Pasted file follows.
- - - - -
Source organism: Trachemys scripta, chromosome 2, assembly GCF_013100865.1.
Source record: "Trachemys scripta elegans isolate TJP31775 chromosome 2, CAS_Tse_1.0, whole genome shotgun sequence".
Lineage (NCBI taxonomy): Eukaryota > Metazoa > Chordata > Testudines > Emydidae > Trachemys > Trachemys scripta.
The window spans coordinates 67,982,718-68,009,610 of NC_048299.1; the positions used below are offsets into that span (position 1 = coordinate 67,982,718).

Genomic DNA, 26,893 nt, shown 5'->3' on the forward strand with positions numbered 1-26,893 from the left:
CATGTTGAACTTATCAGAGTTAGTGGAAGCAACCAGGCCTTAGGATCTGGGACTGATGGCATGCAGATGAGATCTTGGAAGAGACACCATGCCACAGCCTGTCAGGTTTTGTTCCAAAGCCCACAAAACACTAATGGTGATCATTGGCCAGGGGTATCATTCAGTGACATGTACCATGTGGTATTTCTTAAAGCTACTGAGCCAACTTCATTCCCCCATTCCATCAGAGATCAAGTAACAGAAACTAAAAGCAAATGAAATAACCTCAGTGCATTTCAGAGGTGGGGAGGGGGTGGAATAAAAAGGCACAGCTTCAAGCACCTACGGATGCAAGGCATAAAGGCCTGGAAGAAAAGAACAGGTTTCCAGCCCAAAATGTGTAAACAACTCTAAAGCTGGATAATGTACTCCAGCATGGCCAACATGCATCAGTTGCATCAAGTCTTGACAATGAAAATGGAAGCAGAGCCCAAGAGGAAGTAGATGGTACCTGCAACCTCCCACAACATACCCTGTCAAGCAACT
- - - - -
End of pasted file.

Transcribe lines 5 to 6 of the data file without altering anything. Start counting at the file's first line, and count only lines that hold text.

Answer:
Genomic DNA, 26,893 nt, shown 5'->3' on the forward strand with positions numbered 1-26,893 from the left:
CATGTTGAACTTATCAGAGTTAGTGGAAGCAACCAGGCCTTAGGATCTGGGACTGATGGCATGCAGATGAGATCTTGGAAGAGACACCATGCCACAGCCTGTCAGGTTTTGTTCCAAAGCCCACAAAACACTAATGGTGATCATTGGCCAGGGGTATCATTCAGTGACATGTACCATGTGGTATTTCTTAAAGCTACTGAGCCAACTTCATTCCCCCATTCCATCAGAGATCAAGTAACAGAAACTAAAAGCAAATGAAATAACCTCAGTGCATTTCAGAGGTGGGGAGGGGGTGGAATAAAAAGGCACAGCTTCAAGCACCTACGGATGCAAGGCATAAAGGCCTGGAAGAAAAGAACAGGTTTCCAGCCCAAAATGTGTAAACAACTCTAAAGCTGGATAATGTACTCCAGCATGGCCAACATGCATCAGTTGCATCAAGTCTTGACAATGAAAATGGAAGCAGAGCCCAAGAGGAAGTAGATGGTACCTGCAACCTCCCACAACATACCCTGTCAAGCAACT